en·tre·pre·neur [ òntrəprə núr ] – risk-taking businessperson: somebody who initiates or finances new commercial enterprises.
When we first opened THE PURPLE TREE, I am quite sure that we neither talked about being entrepreneurs nor tried to spell the word! But we were opening a risky business at a risky time in a risky place. A risky business because we were very narrowly focused on products that promoted a sustainable environment, social justice, peace, and fair trade – and that returned profits to support those causes. A risky time because we opened concurrently with the huge national and international financial crisis of 2007-08. A risky place because we were in a community and cultural milieu that supported war, had no understanding of fair trade, distrusted those who supported social justice, and mostly ignored matters of the environment. Initiating a new commercial enterprise of this sort was, admittedly, naïve, ill-timed, too focused, and under-financed. But in spite of that, there was one important factor that gave us a fighting chance, namely, we were going to become social entrepreneurs, even though we really didn’t know what to call it at that time. We just knew it had to have these elements: 1) No borrowed money and growth only as the business could produce it, 2) All merchandise had to promote or support one of our four merchandise focuses, 3) No merchandise could be the product of “sweat shops,” and 4) People were to always be more important than profit.
Since our opening, we have come to better understand that our store is a model of social entrepreneurship rather than business entrepreneurship. Like the latter, we sought to find a gap and create a venture to serve an unserved market. But while the business entrepreneurs’ efforts focus on building a business and earning profits, the social entrepreneurs’ purpose is to create social change. In summary, a business entrepreneur may create changes in the society, but that is not the primary purpose of starting the venture. Similarly, a social entrepreneur may generate profits, but for him/her that is not the primary reason for starting the venture.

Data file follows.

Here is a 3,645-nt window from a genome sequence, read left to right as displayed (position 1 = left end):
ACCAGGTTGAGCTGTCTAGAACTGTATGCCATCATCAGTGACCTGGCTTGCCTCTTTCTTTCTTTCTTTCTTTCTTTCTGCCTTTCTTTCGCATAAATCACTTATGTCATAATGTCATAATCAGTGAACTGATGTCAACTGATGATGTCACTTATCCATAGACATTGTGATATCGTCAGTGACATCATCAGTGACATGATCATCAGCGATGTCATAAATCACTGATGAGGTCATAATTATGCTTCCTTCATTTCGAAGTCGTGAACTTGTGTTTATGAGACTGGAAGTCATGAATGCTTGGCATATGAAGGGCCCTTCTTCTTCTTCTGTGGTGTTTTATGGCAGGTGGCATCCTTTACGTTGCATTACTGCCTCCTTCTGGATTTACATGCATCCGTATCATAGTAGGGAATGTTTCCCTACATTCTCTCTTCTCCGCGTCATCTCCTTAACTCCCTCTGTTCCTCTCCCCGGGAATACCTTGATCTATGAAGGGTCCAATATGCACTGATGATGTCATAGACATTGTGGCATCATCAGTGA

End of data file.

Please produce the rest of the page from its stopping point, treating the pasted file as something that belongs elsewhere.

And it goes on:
Perhaps this is best summarized in terms of wealth. For the business entrepreneur, ‘wealth’ is same as profits. For the social entrepreneur, however, wealth also encompasses the creation and sustenance of social and environmental capital. In other words, using our merchandise as teaching examples, we can help ourselves and our customers learn and experience social responsibility and environmental sustainability. That is why we say our store is “good for the planet and good for its people.”
Well, you see the story still unfolding, but of course we could not have accomplished anything without our customers and recognizing that how we treat them is foundational to the veracity of our message. So keep us honest and keep us focused and know that you honor us and our suppliers by your continued support and encouragement.